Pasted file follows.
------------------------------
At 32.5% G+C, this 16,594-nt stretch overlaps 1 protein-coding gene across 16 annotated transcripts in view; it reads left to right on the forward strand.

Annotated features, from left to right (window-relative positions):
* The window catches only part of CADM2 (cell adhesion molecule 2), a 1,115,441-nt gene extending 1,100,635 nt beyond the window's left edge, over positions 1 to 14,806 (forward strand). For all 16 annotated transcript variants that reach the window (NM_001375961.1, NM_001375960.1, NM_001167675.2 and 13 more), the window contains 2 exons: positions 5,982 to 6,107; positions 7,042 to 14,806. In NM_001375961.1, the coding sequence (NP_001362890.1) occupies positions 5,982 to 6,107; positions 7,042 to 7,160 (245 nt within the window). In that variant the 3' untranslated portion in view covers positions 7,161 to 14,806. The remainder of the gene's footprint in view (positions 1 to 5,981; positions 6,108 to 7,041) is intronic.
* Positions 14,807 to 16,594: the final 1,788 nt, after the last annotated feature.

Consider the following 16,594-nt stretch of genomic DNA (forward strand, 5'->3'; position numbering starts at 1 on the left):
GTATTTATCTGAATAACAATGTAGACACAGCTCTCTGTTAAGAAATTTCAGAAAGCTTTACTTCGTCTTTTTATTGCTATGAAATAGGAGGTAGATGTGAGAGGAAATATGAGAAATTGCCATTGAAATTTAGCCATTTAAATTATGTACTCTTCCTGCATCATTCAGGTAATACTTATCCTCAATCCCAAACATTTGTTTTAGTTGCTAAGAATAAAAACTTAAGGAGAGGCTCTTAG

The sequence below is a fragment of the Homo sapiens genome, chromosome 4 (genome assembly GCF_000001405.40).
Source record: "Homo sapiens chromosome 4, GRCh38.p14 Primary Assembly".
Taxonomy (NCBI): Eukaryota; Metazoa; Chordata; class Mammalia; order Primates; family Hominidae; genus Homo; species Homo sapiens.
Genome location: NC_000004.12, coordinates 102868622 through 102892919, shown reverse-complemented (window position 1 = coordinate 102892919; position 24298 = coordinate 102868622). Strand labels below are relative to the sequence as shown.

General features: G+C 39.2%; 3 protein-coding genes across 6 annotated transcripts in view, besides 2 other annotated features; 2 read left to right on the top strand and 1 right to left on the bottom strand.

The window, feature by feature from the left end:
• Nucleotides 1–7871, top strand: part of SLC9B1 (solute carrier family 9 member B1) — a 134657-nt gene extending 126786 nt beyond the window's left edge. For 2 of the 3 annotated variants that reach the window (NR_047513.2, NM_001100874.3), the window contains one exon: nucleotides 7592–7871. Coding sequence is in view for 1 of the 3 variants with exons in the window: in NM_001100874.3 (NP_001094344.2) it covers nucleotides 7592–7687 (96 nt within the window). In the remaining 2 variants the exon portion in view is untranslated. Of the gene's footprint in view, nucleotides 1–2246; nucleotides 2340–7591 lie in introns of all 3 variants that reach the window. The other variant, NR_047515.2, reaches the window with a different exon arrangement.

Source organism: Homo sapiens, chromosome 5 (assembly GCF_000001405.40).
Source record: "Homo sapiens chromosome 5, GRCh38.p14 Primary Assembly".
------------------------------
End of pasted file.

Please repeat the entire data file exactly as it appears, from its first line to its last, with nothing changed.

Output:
At 32.5% G+C, this 16,594-nt stretch overlaps 1 protein-coding gene across 16 annotated transcripts in view; it reads left to right on the forward strand.

Annotated features, from left to right (window-relative positions):
* The window catches only part of CADM2 (cell adhesion molecule 2), a 1,115,441-nt gene extending 1,100,635 nt beyond the window's left edge, over positions 1 to 14,806 (forward strand). For all 16 annotated transcript variants that reach the window (NM_001375961.1, NM_001375960.1, NM_001167675.2 and 13 more), the window contains 2 exons: positions 5,982 to 6,107; positions 7,042 to 14,806. In NM_001375961.1, the coding sequence (NP_001362890.1) occupies positions 5,982 to 6,107; positions 7,042 to 7,160 (245 nt within the window). In that variant the 3' untranslated portion in view covers positions 7,161 to 14,806. The remainder of the gene's footprint in view (positions 1 to 5,981; positions 6,108 to 7,041) is intronic.
* Positions 14,807 to 16,594: the final 1,788 nt, after the last annotated feature.

Consider the following 16,594-nt stretch of genomic DNA (forward strand, 5'->3'; position numbering starts at 1 on the left):
GTATTTATCTGAATAACAATGTAGACACAGCTCTCTGTTAAGAAATTTCAGAAAGCTTTACTTCGTCTTTTTATTGCTATGAAATAGGAGGTAGATGTGAGAGGAAATATGAGAAATTGCCATTGAAATTTAGCCATTTAAATTATGTACTCTTCCTGCATCATTCAGGTAATACTTATCCTCAATCCCAAACATTTGTTTTAGTTGCTAAGAATAAAAACTTAAGGAGAGGCTCTTAG

The sequence below is a fragment of the Homo sapiens genome, chromosome 4 (genome assembly GCF_000001405.40).
Source record: "Homo sapiens chromosome 4, GRCh38.p14 Primary Assembly".
Taxonomy (NCBI): Eukaryota; Metazoa; Chordata; class Mammalia; order Primates; family Hominidae; genus Homo; species Homo sapiens.
Genome location: NC_000004.12, coordinates 102868622 through 102892919, shown reverse-complemented (window position 1 = coordinate 102892919; position 24298 = coordinate 102868622). Strand labels below are relative to the sequence as shown.

General features: G+C 39.2%; 3 protein-coding genes across 6 annotated transcripts in view, besides 2 other annotated features; 2 read left to right on the top strand and 1 right to left on the bottom strand.

The window, feature by feature from the left end:
• Nucleotides 1–7871, top strand: part of SLC9B1 (solute carrier family 9 member B1) — a 134657-nt gene extending 126786 nt beyond the window's left edge. For 2 of the 3 annotated variants that reach the window (NR_047513.2, NM_001100874.3), the window contains one exon: nucleotides 7592–7871. Coding sequence is in view for 1 of the 3 variants with exons in the window: in NM_001100874.3 (NP_001094344.2) it covers nucleotides 7592–7687 (96 nt within the window). In the remaining 2 variants the exon portion in view is untranslated. Of the gene's footprint in view, nucleotides 1–2246; nucleotides 2340–7591 lie in introns of all 3 variants that reach the window. The other variant, NR_047515.2, reaches the window with a different exon arrangement.

Source organism: Homo sapiens, chromosome 5 (assembly GCF_000001405.40).
Source record: "Homo sapiens chromosome 5, GRCh38.p14 Primary Assembly".